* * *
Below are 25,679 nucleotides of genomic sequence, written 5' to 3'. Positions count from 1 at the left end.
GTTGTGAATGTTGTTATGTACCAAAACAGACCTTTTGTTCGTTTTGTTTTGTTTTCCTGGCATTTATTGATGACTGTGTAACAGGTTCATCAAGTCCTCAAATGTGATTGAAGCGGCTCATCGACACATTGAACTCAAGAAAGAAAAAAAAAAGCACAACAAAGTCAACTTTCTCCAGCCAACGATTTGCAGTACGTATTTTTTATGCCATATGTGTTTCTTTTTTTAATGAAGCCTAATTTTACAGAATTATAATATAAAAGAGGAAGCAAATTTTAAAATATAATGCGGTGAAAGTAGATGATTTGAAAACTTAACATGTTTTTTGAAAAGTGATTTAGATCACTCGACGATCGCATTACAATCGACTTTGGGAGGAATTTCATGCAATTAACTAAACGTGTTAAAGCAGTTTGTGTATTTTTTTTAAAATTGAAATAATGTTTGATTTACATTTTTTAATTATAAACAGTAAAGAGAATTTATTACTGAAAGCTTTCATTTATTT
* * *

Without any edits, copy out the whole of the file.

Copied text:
Below are 25,679 nucleotides of genomic sequence, written 5' to 3'. Positions count from 1 at the left end.
GTTGTGAATGTTGTTATGTACCAAAACAGACCTTTTGTTCGTTTTGTTTTGTTTTCCTGGCATTTATTGATGACTGTGTAACAGGTTCATCAAGTCCTCAAATGTGATTGAAGCGGCTCATCGACACATTGAACTCAAGAAAGAAAAAAAAAAGCACAACAAAGTCAACTTTCTCCAGCCAACGATTTGCAGTACGTATTTTTTATGCCATATGTGTTTCTTTTTTTAATGAAGCCTAATTTTACAGAATTATAATATAAAAGAGGAAGCAAATTTTAAAATATAATGCGGTGAAAGTAGATGATTTGAAAACTTAACATGTTTTTTGAAAAGTGATTTAGATCACTCGACGATCGCATTACAATCGACTTTGGGAGGAATTTCATGCAATTAACTAAACGTGTTAAAGCAGTTTGTGTATTTTTTTTAAAATTGAAATAATGTTTGATTTACATTTTTTAATTATAAACAGTAAAGAGAATTTATTACTGAAAGCTTTCATTTATTT